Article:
As investors, we usually focus on what investments are good for our bottom line—like, say, steady dividend-paying stocks.
But what investing in companies we can also feel good about?
Socially responsible mutual funds typically use social screens to help select investments. They often look for companies with positive attributes, like those with a good environmental track record. Some also avoid certain industries, like those that make alcoholic drinks, weapons, or cigarettes.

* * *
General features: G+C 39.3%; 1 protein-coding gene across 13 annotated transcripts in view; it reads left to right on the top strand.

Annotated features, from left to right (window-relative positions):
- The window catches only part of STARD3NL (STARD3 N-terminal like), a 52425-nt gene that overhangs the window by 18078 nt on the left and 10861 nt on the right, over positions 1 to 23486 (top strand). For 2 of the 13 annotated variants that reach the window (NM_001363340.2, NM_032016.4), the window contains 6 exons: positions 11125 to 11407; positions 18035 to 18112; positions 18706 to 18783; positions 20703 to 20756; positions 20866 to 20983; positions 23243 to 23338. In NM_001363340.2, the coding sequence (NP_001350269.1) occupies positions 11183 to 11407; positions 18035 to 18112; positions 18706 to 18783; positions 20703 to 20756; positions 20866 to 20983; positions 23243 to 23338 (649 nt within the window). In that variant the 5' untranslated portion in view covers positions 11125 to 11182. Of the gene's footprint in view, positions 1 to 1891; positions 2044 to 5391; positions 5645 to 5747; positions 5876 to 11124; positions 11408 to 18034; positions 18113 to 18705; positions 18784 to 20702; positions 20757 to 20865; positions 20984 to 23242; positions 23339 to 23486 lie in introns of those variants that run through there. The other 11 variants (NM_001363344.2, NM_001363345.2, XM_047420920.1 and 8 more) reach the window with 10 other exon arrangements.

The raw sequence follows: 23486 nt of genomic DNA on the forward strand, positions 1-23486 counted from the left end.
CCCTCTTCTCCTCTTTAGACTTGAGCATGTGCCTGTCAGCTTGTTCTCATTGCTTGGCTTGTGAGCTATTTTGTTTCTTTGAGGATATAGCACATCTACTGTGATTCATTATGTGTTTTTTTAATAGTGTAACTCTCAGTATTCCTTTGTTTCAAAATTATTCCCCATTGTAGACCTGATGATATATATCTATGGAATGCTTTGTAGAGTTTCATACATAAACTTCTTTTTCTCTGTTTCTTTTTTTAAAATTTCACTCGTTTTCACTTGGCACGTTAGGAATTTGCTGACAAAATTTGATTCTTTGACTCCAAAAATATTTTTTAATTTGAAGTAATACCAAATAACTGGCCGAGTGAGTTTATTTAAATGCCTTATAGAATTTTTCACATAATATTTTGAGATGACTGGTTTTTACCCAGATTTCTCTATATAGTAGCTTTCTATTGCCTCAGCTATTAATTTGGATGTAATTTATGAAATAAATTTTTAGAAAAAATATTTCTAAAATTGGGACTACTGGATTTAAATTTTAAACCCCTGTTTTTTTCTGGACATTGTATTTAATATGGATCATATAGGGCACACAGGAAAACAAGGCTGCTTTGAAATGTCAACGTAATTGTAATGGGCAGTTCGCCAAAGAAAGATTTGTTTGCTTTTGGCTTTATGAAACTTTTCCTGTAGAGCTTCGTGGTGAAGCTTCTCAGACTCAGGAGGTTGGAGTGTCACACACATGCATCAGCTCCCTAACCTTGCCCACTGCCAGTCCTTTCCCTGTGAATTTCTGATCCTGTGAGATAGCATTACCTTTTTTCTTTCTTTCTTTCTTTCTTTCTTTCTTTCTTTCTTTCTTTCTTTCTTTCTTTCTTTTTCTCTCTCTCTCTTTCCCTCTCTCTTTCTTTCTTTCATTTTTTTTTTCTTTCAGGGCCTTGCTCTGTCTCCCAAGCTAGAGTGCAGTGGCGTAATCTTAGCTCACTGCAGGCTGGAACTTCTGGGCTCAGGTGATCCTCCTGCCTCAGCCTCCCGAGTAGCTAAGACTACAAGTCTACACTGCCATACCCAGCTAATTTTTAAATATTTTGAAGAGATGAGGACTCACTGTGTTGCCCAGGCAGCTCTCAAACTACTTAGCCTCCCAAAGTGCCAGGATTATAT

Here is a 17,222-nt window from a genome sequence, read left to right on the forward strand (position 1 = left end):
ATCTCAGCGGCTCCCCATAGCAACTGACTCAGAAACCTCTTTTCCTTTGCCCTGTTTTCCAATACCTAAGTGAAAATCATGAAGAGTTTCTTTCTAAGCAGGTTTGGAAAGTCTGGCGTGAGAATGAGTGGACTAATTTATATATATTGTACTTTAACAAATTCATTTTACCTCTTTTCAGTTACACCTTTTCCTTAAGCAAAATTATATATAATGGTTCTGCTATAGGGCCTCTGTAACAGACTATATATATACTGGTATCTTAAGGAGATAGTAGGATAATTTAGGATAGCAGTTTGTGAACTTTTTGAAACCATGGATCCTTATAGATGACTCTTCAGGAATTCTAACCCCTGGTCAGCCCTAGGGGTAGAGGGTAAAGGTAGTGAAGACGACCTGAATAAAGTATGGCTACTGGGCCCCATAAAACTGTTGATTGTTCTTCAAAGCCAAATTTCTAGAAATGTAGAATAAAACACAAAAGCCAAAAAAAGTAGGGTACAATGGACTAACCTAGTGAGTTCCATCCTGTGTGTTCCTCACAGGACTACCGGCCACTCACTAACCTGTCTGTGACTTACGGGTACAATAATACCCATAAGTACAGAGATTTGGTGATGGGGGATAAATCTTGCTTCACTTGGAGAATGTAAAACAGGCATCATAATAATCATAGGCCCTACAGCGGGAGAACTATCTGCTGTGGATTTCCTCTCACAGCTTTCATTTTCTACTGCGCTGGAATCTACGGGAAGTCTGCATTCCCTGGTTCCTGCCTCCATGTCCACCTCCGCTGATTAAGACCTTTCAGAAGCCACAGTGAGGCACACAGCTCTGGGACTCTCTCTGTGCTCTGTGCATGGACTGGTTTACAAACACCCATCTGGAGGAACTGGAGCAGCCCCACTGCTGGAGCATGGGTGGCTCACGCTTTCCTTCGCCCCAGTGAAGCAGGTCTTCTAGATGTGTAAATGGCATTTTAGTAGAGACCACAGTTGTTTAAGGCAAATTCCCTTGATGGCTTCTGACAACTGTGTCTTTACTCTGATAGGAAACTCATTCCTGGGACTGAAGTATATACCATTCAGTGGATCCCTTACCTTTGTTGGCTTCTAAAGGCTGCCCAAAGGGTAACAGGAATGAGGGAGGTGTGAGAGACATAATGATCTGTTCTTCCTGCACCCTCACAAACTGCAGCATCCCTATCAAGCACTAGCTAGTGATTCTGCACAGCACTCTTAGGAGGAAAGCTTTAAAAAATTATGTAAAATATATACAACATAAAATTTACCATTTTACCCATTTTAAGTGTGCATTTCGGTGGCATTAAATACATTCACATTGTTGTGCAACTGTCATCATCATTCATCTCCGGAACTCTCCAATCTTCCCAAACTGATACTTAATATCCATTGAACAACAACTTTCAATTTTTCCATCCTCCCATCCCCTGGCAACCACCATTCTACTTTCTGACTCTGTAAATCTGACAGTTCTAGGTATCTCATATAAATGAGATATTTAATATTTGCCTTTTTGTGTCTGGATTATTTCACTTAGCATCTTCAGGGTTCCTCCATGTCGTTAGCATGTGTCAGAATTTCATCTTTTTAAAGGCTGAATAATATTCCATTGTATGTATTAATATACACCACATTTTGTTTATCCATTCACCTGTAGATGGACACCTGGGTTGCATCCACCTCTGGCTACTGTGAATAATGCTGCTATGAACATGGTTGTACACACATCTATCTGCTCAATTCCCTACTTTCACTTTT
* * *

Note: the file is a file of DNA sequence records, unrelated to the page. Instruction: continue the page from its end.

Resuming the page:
Putting an ethical bent on your investments is a fine thing to do—if done wisely, says Ann Logue, author of Socially Responsible Investing for Dummies. Start by identifying the issues that matter to you, like the environment, good corporate governance, religious beliefs or other values. (Click here for a list of funds.) Then follow these tips:
- You probably aren’t going to find a fund that exactly matches your beliefs. “The perfect job, the perfect boyfriend, the perfect investment—they just don’t exist,” says Logue.
- Know what you’re buying. Take a good look under the hood. Some socially responsible investors were surprised, for example, to discover their fund held BP after the recent oil spill.
The right stuff: Do you care whether your investments are “good”?
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